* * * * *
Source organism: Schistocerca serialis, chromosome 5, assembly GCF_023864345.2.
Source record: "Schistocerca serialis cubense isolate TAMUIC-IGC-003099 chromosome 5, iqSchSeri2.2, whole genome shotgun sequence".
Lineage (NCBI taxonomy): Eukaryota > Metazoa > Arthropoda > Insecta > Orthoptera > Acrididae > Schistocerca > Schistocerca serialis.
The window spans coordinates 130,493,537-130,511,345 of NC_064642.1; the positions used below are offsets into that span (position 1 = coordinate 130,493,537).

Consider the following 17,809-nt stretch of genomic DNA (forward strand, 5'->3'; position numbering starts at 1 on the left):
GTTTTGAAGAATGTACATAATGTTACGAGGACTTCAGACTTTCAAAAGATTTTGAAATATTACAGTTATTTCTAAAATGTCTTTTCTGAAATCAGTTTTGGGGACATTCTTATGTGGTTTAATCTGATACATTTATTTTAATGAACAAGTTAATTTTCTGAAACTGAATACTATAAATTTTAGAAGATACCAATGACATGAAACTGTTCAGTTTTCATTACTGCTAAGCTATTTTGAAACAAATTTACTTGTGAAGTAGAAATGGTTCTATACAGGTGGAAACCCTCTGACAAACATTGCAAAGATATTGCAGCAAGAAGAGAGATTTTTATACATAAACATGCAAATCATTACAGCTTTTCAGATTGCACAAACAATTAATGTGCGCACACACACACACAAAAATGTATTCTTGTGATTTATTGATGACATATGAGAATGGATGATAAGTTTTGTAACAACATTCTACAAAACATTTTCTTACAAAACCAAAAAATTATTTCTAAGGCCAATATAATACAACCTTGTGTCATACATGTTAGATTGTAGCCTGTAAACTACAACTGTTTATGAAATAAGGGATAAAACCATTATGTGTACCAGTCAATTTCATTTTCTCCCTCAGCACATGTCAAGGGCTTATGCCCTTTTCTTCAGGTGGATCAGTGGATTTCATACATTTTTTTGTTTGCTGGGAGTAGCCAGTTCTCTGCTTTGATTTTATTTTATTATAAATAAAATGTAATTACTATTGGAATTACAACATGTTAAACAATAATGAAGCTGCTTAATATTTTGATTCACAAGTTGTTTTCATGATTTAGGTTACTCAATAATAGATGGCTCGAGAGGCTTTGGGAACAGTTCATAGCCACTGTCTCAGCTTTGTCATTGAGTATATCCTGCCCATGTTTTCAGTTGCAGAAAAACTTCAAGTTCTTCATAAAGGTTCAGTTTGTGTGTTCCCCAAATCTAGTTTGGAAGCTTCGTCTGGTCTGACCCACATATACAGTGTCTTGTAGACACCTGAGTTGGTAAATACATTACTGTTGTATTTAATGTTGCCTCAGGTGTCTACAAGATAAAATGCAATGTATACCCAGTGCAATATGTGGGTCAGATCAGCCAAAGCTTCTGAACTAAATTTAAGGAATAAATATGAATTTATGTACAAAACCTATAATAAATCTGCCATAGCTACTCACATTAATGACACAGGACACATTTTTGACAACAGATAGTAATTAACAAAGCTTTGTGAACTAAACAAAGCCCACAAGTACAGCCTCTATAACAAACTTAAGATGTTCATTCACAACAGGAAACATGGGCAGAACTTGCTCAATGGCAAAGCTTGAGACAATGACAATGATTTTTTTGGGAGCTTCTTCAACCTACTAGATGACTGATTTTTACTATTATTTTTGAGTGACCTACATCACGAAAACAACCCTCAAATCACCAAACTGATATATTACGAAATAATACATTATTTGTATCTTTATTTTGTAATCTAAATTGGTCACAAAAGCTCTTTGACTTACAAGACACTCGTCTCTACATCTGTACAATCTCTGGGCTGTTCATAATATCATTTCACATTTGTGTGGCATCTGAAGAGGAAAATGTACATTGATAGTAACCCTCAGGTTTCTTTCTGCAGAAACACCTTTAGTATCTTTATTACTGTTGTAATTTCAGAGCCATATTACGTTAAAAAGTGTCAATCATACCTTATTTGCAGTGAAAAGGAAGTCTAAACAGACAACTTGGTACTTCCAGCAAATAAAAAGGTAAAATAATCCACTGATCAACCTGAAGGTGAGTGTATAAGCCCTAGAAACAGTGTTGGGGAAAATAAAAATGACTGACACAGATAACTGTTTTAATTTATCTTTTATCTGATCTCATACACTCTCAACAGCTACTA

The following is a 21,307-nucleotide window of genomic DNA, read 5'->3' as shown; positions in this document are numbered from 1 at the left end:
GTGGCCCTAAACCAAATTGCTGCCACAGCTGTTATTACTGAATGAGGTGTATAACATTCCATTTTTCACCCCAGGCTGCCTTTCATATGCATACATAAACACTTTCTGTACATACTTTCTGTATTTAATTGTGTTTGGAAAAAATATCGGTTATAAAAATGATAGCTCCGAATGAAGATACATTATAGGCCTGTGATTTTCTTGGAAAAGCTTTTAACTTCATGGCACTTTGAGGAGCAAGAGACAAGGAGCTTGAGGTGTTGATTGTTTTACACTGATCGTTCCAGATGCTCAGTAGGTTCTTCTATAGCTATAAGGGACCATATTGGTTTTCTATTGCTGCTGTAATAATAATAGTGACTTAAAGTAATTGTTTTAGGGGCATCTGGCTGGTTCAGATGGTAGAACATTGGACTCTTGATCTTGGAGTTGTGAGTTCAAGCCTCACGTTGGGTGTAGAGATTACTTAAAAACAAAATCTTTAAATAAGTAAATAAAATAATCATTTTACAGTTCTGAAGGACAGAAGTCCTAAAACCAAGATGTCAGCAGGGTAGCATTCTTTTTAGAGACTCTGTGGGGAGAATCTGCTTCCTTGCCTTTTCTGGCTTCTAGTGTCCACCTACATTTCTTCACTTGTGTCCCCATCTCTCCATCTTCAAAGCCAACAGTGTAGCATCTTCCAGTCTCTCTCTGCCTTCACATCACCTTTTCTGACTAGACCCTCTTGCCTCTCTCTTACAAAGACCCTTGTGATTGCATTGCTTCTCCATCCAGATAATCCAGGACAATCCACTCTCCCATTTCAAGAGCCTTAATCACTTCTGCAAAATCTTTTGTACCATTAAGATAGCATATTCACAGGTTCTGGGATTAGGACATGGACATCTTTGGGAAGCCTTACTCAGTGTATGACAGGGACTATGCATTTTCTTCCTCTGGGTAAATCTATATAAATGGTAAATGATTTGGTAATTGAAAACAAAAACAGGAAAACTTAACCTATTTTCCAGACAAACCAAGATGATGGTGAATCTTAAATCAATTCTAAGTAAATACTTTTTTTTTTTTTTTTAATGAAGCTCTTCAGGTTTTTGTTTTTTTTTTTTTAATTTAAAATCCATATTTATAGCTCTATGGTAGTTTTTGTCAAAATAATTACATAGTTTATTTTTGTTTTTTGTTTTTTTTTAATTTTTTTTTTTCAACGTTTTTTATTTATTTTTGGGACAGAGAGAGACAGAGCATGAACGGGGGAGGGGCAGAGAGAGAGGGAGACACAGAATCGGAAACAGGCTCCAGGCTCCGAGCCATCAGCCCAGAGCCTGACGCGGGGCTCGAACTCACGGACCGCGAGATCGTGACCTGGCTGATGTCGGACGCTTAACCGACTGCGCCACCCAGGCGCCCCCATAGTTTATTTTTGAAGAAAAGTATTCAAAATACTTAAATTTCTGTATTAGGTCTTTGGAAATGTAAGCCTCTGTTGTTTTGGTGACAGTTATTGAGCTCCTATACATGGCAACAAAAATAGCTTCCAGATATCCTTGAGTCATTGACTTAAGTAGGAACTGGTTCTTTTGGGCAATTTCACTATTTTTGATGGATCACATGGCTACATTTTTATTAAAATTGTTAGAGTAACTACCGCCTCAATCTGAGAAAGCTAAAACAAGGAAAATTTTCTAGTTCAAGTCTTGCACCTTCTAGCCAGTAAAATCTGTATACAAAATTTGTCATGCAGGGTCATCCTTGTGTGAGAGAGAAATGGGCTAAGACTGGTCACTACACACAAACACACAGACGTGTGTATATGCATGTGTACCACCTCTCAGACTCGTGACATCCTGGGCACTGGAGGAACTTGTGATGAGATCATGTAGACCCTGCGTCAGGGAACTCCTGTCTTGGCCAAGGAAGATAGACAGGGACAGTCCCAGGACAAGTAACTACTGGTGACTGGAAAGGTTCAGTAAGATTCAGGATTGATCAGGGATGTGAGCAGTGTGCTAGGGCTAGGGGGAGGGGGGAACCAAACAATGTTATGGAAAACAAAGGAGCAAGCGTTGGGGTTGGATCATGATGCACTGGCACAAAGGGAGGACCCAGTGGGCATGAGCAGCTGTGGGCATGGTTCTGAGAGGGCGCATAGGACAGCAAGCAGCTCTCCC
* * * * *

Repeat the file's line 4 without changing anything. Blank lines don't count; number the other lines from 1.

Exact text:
The window spans coordinates 130,493,537-130,511,345 of NC_064642.1; the positions used below are offsets into that span (position 1 = coordinate 130,493,537).